Seismic shifts are underway in the digital advertising world. While some publishers cling to the ad-driven revenue model that has sustained the industry for generations, others are furiously working to branch out from this crumbling paradigm…

In a new article for Publishing Executive magazine, Purch CEO Greg Mason explains the perils that today’s publishers face and suggests ways that companies can evolve in order to succeed in the digital age — from reconsidering the pivot to platforms to taking control of data-rich tech. You can read Greg’s full article on Publishing Executive.

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By Eric Sherman

Time and Meredith tried and tried to merge, but the marriage wasn’t to be. Greg Mason, CEO of digital media company Purch, tells host Alex Sherman the problem is magazine companies just aren’t very good businesses. That makes it difficult to find a price where banks are willing to provide financing and both sides want to strike a deal. Legacy publishing companies with big brand names should turn to technology developed by digital media companies…perhaps like his own.

To listen to the podcast please click here

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Be Relentless – The Relation Between ROI And Engagement

To listen to the podcast click here

Greg Mason joined Purch as Chief Executive Officer in 2012, bringing over twenty years of product development and innovation in technology media and digital publishing. Greg is responsible for implementing the company’s strategy of unifying content, commerce, and community, which has shepherded in accelerated growth, success, and scale.

Prior to joining Purch, Greg served as Executive Vice President of Consumer Services at WebMD. Prior to that, he spent eleven years with CBS Interactive and CNET Networks where he held a variety of global operational roles, culminating in the leadership of the entire technology and news portfolio. Before his time at CNET, Greg spent a combined eleven years with Ziff Davis and International Data Group (IDG) in various publisher, sales, and sales management roles.

He earned a Bachelor’s of Science in marketing at the University of Nevada-Reno and an MBA from the University of San Francisco.

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The New Business.com Platform Underscores Purch’s Position as a Leader in Connecting High-Intent Buyers and Performance-Based Marketers in Both SMB and Consumer Markets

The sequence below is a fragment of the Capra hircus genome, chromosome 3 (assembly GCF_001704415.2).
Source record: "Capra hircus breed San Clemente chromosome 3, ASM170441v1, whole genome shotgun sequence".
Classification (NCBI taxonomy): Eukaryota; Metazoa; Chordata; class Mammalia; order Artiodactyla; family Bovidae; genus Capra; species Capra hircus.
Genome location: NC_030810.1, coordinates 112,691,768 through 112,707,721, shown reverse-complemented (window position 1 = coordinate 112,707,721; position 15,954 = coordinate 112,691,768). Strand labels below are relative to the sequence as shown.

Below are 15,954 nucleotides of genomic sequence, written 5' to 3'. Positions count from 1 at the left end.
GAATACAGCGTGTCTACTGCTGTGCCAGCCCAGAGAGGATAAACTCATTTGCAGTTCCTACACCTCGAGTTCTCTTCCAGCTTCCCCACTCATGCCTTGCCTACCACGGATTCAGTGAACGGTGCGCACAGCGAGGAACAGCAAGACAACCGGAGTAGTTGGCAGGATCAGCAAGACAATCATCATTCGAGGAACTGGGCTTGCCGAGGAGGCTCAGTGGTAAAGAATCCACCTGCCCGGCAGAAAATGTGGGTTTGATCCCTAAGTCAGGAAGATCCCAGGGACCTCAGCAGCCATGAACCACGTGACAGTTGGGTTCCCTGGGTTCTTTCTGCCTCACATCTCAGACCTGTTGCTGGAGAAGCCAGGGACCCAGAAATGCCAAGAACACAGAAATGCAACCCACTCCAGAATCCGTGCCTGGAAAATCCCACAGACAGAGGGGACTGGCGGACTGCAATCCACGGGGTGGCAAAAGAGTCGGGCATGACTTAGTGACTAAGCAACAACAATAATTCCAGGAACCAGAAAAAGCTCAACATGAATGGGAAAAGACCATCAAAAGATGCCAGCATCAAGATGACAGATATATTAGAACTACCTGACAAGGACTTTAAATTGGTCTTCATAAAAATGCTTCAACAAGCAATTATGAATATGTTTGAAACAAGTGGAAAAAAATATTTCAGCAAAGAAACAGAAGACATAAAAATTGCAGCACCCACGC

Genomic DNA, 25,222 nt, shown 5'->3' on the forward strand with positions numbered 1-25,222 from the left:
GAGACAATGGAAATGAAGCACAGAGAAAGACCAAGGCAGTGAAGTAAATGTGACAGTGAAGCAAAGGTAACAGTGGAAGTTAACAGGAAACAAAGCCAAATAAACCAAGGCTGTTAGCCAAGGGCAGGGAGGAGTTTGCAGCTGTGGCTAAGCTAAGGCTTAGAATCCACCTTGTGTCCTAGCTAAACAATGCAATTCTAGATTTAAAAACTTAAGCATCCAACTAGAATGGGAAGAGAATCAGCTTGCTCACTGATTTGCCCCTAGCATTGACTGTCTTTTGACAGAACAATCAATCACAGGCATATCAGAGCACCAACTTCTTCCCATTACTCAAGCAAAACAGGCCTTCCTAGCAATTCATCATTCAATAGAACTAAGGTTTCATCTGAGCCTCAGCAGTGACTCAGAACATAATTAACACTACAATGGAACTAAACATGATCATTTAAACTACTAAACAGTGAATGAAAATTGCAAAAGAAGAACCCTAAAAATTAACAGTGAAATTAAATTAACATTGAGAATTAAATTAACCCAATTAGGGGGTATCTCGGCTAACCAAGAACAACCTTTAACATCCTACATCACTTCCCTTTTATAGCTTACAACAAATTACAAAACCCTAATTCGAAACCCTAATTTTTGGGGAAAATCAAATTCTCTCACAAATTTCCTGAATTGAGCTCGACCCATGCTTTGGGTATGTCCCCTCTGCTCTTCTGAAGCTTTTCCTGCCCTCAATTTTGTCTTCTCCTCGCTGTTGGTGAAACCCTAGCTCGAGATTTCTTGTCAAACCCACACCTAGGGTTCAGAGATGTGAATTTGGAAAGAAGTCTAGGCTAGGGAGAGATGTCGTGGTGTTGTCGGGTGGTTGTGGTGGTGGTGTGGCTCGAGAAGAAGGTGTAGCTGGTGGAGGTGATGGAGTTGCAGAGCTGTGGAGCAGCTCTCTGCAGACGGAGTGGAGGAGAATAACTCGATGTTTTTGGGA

(New York, April 25, 2017) Purch, a next-gen digital publishing and marketplace platform, announced today the launch of the new Business.com, a content and commerce marketplace that brings together industry-specific communities of small business owners with the experts who can help them understand and grow their business.

“Business.com is a revolutionary disruption of the small business model, providing business owners with the tools, services, and expert and peer advice they need to grow their businesses,” says Greg Mason, CEO of Purch. “The SMB community is the backbone of the American economy, but, up until now, we have failed to give them the resources they need to succeed.  With Business.com, Purch has built a platform to serve those businesses throughout their lifecycle, from budding start-up to global expansion.”

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The new Business.com builds upon Purch’s already robust community of 5.7 million SMB members. Key features of the new Business.com include:

  • First-of-its-kind combination of expert content, in-depth advice and Q&As, reviews and tools – all focused on helping SMBs succeed;
  • Innovative SMB marketplace that connects small business owners with the right products and services specific to their business needs;
  • Unique membership and services model that provides Business.com members with cashbacks and other incentives, in addition to discounts on products that SMBs buy frequently.

Business.com will focus on 15 key industries, including restaurants/hospitality, construction/general contracting, retail, healthcare, manufacturing, real estate, agriculture, travel, and financial services.

The relaunch of Business.com bolsters Purch’s growing portfolio of Business-to-Business brands and services, including BuyerZone, the leading online marketplace for buyers and marketers of SMB products and services, and Business News Daily, which empowers small business owners to lead and grow their businesses with clear and actionable buying advice and how-to information. In the coming months, Purch will be announcing an array of new features, functionality, and integrations on Business.com and the company’s growing SMB platform.

To learn more about Purch and its owned and operated sites, please visit www.purch.com.